Simulation of the entire range of daily precipitation using a hybrid probability distribution
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Underestimation of extreme values is a widely acknowledged issue in daily precipitation simulation. Nonparametric precipitation generators have inherent limitations in representing extremes. Parametric generators can realistically model the full spectrum of precipitation amount through compound distributions. Nevertheless, fitting these distributions suffers from numerical instability, supervised learning, and computational demand. This study presents an easy-to-implement hybrid probability distribution to model the full spectrum of precipitation amount. The basic idea for the hybrid distribution lies in synthesizing low to moderate precipitation by an exponential distribution and extreme precipitation by a generalized Pareto distribution. By forcing the two distributions to be continuous at the junction point, the threshold of the generalized Pareto distribution can be implicitly learned in an unsupervised manner. Monte Carlo simulation shows that the hybrid distribution is capable of modeling heavy tailed data. Performance of the distribution is further evaluated using 49 daily precipitation records across Texas. Results show that the model is able to capture both the bulk and the tail of daily precipitation amount. The maximum goodness-of-fit and penalized maximum likelihood methods are found to be reliable complements to the maximum likelihood method, in that generally they can provide adequate goodness-of-fit. The proposed distribution can be incorporated into precipitation generators and downscaling models in order to realistically simulate the entire range of precipitation without losing extreme values.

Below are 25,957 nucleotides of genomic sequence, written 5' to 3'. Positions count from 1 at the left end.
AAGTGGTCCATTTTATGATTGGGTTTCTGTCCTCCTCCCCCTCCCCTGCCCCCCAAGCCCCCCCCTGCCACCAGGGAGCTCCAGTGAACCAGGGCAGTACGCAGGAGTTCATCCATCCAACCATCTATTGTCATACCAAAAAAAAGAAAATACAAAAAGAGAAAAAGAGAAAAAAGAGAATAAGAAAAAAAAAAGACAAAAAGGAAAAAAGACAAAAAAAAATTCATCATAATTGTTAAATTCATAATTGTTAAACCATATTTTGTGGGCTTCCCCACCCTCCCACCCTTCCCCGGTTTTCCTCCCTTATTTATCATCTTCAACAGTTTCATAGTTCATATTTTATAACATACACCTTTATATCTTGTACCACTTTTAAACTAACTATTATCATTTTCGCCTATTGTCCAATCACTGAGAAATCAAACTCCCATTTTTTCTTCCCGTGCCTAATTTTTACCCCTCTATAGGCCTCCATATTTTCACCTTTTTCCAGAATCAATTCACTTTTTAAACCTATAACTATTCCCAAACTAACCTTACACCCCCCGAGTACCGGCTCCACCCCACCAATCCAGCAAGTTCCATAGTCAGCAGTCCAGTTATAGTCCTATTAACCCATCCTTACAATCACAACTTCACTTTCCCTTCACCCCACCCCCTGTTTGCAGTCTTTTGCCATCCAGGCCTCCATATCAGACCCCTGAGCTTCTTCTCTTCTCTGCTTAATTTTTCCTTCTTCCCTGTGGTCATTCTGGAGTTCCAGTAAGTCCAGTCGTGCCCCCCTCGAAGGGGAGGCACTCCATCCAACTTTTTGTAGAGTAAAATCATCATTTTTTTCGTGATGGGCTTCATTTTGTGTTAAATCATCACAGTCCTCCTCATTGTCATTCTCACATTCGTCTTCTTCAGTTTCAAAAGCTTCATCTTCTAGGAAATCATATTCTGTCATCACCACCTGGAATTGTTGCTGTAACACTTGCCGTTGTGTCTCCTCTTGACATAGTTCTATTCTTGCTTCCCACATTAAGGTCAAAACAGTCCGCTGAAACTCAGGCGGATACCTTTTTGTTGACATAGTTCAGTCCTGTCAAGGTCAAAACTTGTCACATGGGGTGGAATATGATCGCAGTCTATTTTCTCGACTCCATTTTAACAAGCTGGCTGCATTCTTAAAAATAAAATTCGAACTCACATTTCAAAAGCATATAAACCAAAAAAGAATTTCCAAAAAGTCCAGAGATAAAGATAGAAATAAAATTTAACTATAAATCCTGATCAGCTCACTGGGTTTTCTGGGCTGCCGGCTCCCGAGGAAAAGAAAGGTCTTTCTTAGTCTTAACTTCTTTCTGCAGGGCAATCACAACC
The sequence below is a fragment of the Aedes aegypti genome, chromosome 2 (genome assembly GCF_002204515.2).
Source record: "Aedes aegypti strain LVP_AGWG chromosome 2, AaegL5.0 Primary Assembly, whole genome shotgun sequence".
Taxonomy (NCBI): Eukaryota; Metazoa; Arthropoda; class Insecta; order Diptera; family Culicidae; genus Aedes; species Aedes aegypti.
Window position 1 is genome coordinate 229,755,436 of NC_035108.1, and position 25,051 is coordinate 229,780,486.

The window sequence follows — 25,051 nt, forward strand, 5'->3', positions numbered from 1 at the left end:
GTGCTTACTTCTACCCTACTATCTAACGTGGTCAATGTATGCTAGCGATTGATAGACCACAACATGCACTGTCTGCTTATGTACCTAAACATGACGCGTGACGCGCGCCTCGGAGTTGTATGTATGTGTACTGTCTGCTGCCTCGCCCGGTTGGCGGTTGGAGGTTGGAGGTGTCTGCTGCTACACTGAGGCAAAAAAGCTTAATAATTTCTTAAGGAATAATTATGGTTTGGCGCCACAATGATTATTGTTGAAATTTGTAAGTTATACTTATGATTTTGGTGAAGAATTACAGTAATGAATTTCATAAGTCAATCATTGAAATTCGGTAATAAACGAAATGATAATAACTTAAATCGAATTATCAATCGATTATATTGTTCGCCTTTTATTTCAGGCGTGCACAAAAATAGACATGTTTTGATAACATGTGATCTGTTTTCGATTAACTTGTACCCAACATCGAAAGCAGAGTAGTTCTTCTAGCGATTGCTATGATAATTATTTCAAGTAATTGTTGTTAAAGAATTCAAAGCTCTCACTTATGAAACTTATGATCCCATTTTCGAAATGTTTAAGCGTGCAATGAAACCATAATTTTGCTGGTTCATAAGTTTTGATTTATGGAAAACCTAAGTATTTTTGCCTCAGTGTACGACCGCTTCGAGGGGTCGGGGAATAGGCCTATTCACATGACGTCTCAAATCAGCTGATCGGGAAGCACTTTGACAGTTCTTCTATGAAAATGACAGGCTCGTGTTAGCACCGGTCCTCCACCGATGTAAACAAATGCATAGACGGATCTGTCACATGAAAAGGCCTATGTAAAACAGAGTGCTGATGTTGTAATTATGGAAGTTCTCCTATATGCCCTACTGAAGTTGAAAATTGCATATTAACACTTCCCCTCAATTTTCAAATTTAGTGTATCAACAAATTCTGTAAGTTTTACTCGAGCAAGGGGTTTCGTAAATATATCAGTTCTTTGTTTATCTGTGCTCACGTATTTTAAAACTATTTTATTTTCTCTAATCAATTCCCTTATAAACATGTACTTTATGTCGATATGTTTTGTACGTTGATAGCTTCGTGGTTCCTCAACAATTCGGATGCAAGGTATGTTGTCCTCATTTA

SubjectDistribution (Probability theory)
Monte Carlo method